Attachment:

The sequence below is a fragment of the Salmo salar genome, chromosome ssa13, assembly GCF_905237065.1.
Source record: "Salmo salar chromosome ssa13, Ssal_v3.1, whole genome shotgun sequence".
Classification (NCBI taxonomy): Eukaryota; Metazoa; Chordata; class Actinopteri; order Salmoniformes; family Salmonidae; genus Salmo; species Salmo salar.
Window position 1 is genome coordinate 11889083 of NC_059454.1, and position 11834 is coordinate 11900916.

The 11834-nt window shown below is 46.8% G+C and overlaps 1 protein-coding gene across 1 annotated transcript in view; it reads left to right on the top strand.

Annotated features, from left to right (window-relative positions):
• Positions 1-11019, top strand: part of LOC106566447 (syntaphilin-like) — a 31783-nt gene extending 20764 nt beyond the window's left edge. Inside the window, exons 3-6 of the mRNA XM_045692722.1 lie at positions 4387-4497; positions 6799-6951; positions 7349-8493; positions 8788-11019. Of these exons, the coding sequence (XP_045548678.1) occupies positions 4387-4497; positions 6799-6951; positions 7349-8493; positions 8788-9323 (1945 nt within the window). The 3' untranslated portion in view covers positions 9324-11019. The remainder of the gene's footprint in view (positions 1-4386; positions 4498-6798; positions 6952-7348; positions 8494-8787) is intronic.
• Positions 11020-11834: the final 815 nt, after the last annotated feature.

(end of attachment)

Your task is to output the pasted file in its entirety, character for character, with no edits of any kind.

The sequence below is a fragment of the Salmo salar genome, chromosome ssa13, assembly GCF_905237065.1.
Source record: "Salmo salar chromosome ssa13, Ssal_v3.1, whole genome shotgun sequence".
Classification (NCBI taxonomy): Eukaryota; Metazoa; Chordata; class Actinopteri; order Salmoniformes; family Salmonidae; genus Salmo; species Salmo salar.
Window position 1 is genome coordinate 11889083 of NC_059454.1, and position 11834 is coordinate 11900916.

The 11834-nt window shown below is 46.8% G+C and overlaps 1 protein-coding gene across 1 annotated transcript in view; it reads left to right on the top strand.

Annotated features, from left to right (window-relative positions):
• Positions 1-11019, top strand: part of LOC106566447 (syntaphilin-like) — a 31783-nt gene extending 20764 nt beyond the window's left edge. Inside the window, exons 3-6 of the mRNA XM_045692722.1 lie at positions 4387-4497; positions 6799-6951; positions 7349-8493; positions 8788-11019. Of these exons, the coding sequence (XP_045548678.1) occupies positions 4387-4497; positions 6799-6951; positions 7349-8493; positions 8788-9323 (1945 nt within the window). The 3' untranslated portion in view covers positions 9324-11019. The remainder of the gene's footprint in view (positions 1-4386; positions 4498-6798; positions 6952-7348; positions 8494-8787) is intronic.
• Positions 11020-11834: the final 815 nt, after the last annotated feature.